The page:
Spanish FA defends Super Cup in Saudi Arabia ahead of final

Spanish FA defends Super Cup in Saudi Arabia ahead of final
President of the Spanish Soccer Federation, Luis Rubiales, left, and Saudi General Sport Authority GSA chairman Prince Abdulaziz bin Turki Al-Faisal enter a press conference behind the Spanish Super Cup in Jiddah Saudi Arabia, Wednesday, Dec. 18, 2019. Facing criticism from human rights groups and concerned Spanish media, the president of Spain’s soccer federation defended the return of Spanish Super Cup to Saudi Arabia while Real Madrid prepares to face Athletic Bilbao in the final.

Amnesty International had asked the four teams that travelled to play in the mini-tournament to wear armbands in protest of the regime’s suppression of women’s rights and attacks on persons of the LGBTQ community. (AP Photo/Amr Nabil, File) AMR NABIL AP BARCELONA, SPAIN Facing criticism from human rights groups, the president of Spain’s soccer federation defended the return of the Spanish Super Cup to Saudi Arabia as Real Madrid prepared to play Athletic Bilbao in Sunday’s final.

Amnesty International had asked the four teams that traveled to the mini-tournament to wear armbands to protest the suppression of women’s rights and attacks on the LGBTQ community in the country. No team did so in this week’s semifinals, when Madrid beat Barcelona 3-2 in extra time and Bilbao rallied past Atlético Madrid 2-1.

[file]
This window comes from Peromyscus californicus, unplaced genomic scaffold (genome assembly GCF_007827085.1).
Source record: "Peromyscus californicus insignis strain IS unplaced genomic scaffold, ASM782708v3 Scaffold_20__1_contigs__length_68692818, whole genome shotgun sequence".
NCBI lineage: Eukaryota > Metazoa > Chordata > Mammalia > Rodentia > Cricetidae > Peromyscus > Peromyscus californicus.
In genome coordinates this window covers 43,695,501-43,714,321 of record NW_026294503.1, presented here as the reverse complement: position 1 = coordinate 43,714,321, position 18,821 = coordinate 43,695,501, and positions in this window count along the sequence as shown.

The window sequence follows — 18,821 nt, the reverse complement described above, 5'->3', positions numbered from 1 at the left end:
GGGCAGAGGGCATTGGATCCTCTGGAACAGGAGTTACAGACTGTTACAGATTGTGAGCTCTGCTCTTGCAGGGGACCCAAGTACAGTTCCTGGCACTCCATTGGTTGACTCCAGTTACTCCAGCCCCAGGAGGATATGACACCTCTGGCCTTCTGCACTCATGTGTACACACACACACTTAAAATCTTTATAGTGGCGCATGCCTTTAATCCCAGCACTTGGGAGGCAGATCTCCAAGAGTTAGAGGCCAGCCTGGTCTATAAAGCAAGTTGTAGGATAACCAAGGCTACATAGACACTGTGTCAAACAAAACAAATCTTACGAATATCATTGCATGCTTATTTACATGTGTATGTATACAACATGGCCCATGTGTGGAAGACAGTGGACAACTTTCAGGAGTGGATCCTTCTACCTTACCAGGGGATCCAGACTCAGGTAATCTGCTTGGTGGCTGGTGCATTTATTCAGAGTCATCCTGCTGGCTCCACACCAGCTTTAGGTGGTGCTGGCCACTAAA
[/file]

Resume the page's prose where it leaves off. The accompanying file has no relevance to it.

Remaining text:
Federation president Luis Rubiales insisted that the decision to take the new-look version of the Super Cup to the kingdom was both good for the money it brought to Spanish soccer — reportedly some 30 million euros ($34 million) a year through 2029 — and for what he called the small steps it fostered for Saudi women. “We were the first ones to sign a contract that made it obligatory, if they wanted us to bring the Super Cup here, to let women into the stadiums, and they are there, and we have helped build a women’s soccer league in Saudi Arabia,” Rubiales told Cadena SER radio on Thursday night. “On an ethical plane, we are doing a lot here to help the development of women in soccer, which is our commitment. The rest of the political questions are outside the scope of soccer.”

While women were in the King Fahd stadium for the semifinals, the crowd was overwhelmingly male. Cadena SER radio host Àngels Barceló, whose morning show is followed by nearly three million listeners in Spain, called the federation and the clubs hypocrites. “No regime would pay millions of dollars for someone to come from aboard to change a regime that has no plans to change itself,” Barceló said. “Spanish soccer tarnishes itself with this competition, as do the teams that participate in it.

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